The wind is often a crucial factor in fishing, and with hard blows from the north-east consistent now, the area we call the Rips is becoming more productive. Starting about sixteen nautical miles from the shore, these are a series of underwater mountain ridges, rising to under 170 metres from depths of 400 metres or more. The resultant upwellings from the currents, especially when strong north winds are blowing against the current, create lines of turbulent waves with breaking crests, often when the surrounding sea is flat calm, an astounding sight!
This last Wednesday proved a good day, with both Alleycat and Seahorse tagging two striped marlin and two sailfish, fished by a group from Zambia who visit regularly, thrilled to have chosen the right time! Skipper Adam Ogden, taking his family out for a run in Black Widow, found a striped marlin and a sail for Anastasia and a sail for Jack, a good day for the young, while Clueless had a blue marlin and a couple of sail – all these fish in the Rips.
Martin Thompson was a well known angler when he headed Jambo Hotels in Malindi many years ago, but on returning from UK on holiday he was excited to catch his first sailfish on fly tackle in Neptune. The fight was made more chaotic when the reel came loose from the rod and fell into the sea, but it was safely retrieved, re-fastened and the catch duly completed. Fishing on fly is a deliberately difficult method of angling, so such a variation makes an interesting extra complication!
Dropping a rod/reel combination overboard is not uncommon, but as long as one has the end of the line, hook etc, it can be recovered but the problem is when the reel is in free spool. Five hundred metres of line may have to be pulled in first in a tangled heap, before the knot holds and the reel and rod come up!
The boats from Malindi are concentrating now fishing the Rips, but earlier Snowgoose had a run north with Marc and Bernd Neufeldt and had a black marlin and three sail – the pair had fished thirteen days for six marlin, six sail and two black-tip sharks, a good score as they struck a difficult period for fishermen. Tina caught a nice stripey in the Rips, while Neptune, now moved down to base at Watamu, had an empty day in the Rips, but ran back to Malindi via the Boiling Pot, and picked up three sail, two wahoo and two kingfish there to rescue what could have been a blank day. This illustrates two important fishing maxims, never stop working at it, and if luck doesn’t favour one in one area, move around and try elsewhere!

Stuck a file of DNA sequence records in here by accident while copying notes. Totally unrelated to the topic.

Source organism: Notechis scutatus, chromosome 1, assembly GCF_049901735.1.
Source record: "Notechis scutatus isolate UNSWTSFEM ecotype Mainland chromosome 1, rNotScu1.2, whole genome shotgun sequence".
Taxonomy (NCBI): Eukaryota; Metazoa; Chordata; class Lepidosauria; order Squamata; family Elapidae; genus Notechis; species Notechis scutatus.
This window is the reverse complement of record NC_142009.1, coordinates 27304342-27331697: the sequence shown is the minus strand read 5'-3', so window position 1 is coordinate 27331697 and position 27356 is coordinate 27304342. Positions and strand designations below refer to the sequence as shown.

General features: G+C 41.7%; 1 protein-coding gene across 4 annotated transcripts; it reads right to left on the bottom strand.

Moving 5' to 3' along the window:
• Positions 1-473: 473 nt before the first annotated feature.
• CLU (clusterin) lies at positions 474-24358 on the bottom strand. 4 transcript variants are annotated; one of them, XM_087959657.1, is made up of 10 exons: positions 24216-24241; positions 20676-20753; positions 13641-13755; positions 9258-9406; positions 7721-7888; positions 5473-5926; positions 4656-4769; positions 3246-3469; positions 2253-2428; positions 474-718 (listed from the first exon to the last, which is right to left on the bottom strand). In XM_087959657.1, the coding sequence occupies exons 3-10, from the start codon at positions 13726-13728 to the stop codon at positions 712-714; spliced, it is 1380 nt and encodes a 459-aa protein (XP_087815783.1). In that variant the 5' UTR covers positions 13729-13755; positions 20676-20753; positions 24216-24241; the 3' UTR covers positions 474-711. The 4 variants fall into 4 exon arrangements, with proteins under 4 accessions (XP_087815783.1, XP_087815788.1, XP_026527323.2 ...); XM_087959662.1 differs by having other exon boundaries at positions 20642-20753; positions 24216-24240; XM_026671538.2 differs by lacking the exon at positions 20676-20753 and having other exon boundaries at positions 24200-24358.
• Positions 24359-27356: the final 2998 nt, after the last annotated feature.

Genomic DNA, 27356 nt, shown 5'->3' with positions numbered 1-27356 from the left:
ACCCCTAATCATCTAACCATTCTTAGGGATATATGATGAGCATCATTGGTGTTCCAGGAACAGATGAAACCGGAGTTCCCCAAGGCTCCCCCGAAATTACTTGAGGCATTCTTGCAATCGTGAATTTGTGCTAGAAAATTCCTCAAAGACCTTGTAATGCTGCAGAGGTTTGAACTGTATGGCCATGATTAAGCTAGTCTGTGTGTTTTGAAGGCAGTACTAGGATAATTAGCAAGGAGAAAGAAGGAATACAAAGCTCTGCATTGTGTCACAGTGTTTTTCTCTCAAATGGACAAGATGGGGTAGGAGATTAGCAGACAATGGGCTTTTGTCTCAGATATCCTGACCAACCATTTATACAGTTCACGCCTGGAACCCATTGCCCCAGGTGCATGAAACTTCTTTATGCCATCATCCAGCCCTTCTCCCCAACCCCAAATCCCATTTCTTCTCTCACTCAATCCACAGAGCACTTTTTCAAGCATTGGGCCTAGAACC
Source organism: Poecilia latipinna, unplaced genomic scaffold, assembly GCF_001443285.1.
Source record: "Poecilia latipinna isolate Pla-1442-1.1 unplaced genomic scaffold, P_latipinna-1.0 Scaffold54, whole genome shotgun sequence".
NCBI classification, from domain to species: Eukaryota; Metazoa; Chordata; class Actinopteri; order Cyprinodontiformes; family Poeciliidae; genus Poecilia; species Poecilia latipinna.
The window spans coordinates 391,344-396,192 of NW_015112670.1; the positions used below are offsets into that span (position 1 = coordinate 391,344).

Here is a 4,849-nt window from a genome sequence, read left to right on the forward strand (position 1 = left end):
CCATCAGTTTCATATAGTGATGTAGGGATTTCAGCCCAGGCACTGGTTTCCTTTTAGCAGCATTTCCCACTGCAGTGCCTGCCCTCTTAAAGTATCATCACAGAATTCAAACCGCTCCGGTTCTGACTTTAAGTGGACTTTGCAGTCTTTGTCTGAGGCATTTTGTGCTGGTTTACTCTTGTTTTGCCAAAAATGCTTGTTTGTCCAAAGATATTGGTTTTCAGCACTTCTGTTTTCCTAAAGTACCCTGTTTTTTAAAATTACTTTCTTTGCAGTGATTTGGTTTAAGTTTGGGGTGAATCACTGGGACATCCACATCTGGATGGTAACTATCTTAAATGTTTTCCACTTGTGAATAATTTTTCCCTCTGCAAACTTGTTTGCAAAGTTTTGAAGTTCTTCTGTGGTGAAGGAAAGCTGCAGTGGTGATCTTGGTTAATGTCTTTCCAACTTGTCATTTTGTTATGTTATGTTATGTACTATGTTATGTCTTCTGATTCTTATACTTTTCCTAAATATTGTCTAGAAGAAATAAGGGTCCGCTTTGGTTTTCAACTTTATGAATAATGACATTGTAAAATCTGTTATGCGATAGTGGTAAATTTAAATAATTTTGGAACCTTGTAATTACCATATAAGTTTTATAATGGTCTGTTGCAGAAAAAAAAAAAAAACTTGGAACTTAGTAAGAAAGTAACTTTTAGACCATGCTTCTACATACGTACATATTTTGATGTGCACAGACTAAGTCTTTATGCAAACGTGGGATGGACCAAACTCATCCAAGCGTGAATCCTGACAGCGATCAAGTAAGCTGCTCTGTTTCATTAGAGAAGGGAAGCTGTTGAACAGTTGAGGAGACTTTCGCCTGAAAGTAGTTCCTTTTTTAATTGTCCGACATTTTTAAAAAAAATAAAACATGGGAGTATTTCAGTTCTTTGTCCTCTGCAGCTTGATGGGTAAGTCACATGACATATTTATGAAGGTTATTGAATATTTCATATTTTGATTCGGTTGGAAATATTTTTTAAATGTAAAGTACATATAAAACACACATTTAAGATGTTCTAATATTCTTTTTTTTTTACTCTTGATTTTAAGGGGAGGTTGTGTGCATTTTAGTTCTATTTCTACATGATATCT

It was much quieter earlier and Watamu boats were pushed to find fish the previous week, but Seastorm had a good day with five sail, while Ivan Tyler and Gavin Loveday both tagged a sail on fly in White Bear on two consecutive days and then found one each on fly on a later trip as well as a stripey on conventional tackle. Justin Lines and Taylor Davidson had some successful trips on
Ol Jogi, with a black and a striped marlin plus two sail one trip, a stripey and a sail another and a couple of sail with fifty bottom fish on a third day, plenty of variety there. Blue Eyes also had fun with a stripey and a dozen yellowfin for Cor Roest, and Mis’Behave tagged a stripey, so it’s looking good for the Xmas competitions.
Wishing you all a Merry Christmas, a Happy New Year, and ‘Tight Lines’!